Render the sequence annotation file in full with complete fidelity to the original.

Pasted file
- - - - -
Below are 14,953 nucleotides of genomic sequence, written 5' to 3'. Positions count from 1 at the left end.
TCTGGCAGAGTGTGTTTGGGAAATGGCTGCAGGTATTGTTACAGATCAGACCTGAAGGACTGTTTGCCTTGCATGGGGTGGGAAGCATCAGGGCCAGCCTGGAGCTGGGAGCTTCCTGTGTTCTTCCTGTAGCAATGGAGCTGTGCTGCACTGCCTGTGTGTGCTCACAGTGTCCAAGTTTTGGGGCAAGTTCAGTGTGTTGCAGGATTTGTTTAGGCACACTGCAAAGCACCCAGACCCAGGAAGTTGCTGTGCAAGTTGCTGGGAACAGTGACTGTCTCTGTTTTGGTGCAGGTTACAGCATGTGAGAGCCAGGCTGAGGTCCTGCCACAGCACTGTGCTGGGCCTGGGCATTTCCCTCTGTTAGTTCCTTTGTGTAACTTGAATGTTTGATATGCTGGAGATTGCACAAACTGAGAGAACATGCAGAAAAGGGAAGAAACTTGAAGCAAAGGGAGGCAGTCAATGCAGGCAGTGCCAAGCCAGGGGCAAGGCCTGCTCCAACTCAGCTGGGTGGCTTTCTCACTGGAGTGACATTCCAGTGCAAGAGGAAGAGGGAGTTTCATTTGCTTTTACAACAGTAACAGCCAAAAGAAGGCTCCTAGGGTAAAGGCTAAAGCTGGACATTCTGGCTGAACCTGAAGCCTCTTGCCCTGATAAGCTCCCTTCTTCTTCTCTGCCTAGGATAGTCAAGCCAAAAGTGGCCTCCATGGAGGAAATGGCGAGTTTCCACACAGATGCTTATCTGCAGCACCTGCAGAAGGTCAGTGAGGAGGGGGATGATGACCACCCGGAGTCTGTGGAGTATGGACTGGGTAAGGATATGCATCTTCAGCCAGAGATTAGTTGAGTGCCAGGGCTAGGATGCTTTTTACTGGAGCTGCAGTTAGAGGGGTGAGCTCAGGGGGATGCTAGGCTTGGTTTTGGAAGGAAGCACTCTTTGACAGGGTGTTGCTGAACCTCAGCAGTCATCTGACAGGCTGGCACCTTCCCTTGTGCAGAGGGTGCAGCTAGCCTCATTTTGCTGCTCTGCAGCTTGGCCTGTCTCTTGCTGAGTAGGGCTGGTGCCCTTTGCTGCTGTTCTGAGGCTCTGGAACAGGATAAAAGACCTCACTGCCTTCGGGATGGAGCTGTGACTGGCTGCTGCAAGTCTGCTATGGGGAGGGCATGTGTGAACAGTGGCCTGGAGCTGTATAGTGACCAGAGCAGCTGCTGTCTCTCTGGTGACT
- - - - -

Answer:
Below are 14,953 nucleotides of genomic sequence, written 5' to 3'. Positions count from 1 at the left end.
TCTGGCAGAGTGTGTTTGGGAAATGGCTGCAGGTATTGTTACAGATCAGACCTGAAGGACTGTTTGCCTTGCATGGGGTGGGAAGCATCAGGGCCAGCCTGGAGCTGGGAGCTTCCTGTGTTCTTCCTGTAGCAATGGAGCTGTGCTGCACTGCCTGTGTGTGCTCACAGTGTCCAAGTTTTGGGGCAAGTTCAGTGTGTTGCAGGATTTGTTTAGGCACACTGCAAAGCACCCAGACCCAGGAAGTTGCTGTGCAAGTTGCTGGGAACAGTGACTGTCTCTGTTTTGGTGCAGGTTACAGCATGTGAGAGCCAGGCTGAGGTCCTGCCACAGCACTGTGCTGGGCCTGGGCATTTCCCTCTGTTAGTTCCTTTGTGTAACTTGAATGTTTGATATGCTGGAGATTGCACAAACTGAGAGAACATGCAGAAAAGGGAAGAAACTTGAAGCAAAGGGAGGCAGTCAATGCAGGCAGTGCCAAGCCAGGGGCAAGGCCTGCTCCAACTCAGCTGGGTGGCTTTCTCACTGGAGTGACATTCCAGTGCAAGAGGAAGAGGGAGTTTCATTTGCTTTTACAACAGTAACAGCCAAAAGAAGGCTCCTAGGGTAAAGGCTAAAGCTGGACATTCTGGCTGAACCTGAAGCCTCTTGCCCTGATAAGCTCCCTTCTTCTTCTCTGCCTAGGATAGTCAAGCCAAAAGTGGCCTCCATGGAGGAAATGGCGAGTTTCCACACAGATGCTTATCTGCAGCACCTGCAGAAGGTCAGTGAGGAGGGGGATGATGACCACCCGGAGTCTGTGGAGTATGGACTGGGTAAGGATATGCATCTTCAGCCAGAGATTAGTTGAGTGCCAGGGCTAGGATGCTTTTTACTGGAGCTGCAGTTAGAGGGGTGAGCTCAGGGGGATGCTAGGCTTGGTTTTGGAAGGAAGCACTCTTTGACAGGGTGTTGCTGAACCTCAGCAGTCATCTGACAGGCTGGCACCTTCCCTTGTGCAGAGGGTGCAGCTAGCCTCATTTTGCTGCTCTGCAGCTTGGCCTGTCTCTTGCTGAGTAGGGCTGGTGCCCTTTGCTGCTGTTCTGAGGCTCTGGAACAGGATAAAAGACCTCACTGCCTTCGGGATGGAGCTGTGACTGGCTGCTGCAAGTCTGCTATGGGGAGGGCATGTGTGAACAGTGGCCTGGAGCTGTATAGTGACCAGAGCAGCTGCTGTCTCTCTGGTGACT